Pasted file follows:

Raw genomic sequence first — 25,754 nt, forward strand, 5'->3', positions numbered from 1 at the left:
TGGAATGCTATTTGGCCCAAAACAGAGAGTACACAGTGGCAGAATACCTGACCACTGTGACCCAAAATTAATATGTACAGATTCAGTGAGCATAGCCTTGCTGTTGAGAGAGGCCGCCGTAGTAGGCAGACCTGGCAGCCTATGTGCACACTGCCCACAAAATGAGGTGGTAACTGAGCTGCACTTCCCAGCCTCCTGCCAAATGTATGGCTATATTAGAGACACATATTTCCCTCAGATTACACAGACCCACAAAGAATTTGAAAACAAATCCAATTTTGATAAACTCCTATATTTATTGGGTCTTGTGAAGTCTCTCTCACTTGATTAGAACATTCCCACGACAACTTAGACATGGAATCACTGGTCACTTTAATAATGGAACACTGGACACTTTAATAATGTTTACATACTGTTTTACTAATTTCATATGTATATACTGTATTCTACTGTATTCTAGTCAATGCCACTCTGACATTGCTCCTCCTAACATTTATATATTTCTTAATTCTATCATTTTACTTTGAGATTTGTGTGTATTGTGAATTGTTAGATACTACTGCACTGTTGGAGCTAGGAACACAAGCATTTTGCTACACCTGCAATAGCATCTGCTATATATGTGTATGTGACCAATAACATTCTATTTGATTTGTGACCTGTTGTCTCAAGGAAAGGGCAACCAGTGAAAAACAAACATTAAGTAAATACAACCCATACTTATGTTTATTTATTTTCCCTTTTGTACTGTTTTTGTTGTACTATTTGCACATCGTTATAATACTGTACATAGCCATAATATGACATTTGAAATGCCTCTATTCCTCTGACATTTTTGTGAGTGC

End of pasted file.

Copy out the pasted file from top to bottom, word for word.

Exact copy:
Raw genomic sequence first — 25,754 nt, forward strand, 5'->3', positions numbered from 1 at the left:
TGGAATGCTATTTGGCCCAAAACAGAGAGTACACAGTGGCAGAATACCTGACCACTGTGACCCAAAATTAATATGTACAGATTCAGTGAGCATAGCCTTGCTGTTGAGAGAGGCCGCCGTAGTAGGCAGACCTGGCAGCCTATGTGCACACTGCCCACAAAATGAGGTGGTAACTGAGCTGCACTTCCCAGCCTCCTGCCAAATGTATGGCTATATTAGAGACACATATTTCCCTCAGATTACACAGACCCACAAAGAATTTGAAAACAAATCCAATTTTGATAAACTCCTATATTTATTGGGTCTTGTGAAGTCTCTCTCACTTGATTAGAACATTCCCACGACAACTTAGACATGGAATCACTGGTCACTTTAATAATGGAACACTGGACACTTTAATAATGTTTACATACTGTTTTACTAATTTCATATGTATATACTGTATTCTACTGTATTCTAGTCAATGCCACTCTGACATTGCTCCTCCTAACATTTATATATTTCTTAATTCTATCATTTTACTTTGAGATTTGTGTGTATTGTGAATTGTTAGATACTACTGCACTGTTGGAGCTAGGAACACAAGCATTTTGCTACACCTGCAATAGCATCTGCTATATATGTGTATGTGACCAATAACATTCTATTTGATTTGTGACCTGTTGTCTCAAGGAAAGGGCAACCAGTGAAAAACAAACATTAAGTAAATACAACCCATACTTATGTTTATTTATTTTCCCTTTTGTACTGTTTTTGTTGTACTATTTGCACATCGTTATAATACTGTACATAGCCATAATATGACATTTGAAATGCCTCTATTCCTCTGACATTTTTGTGAGTGC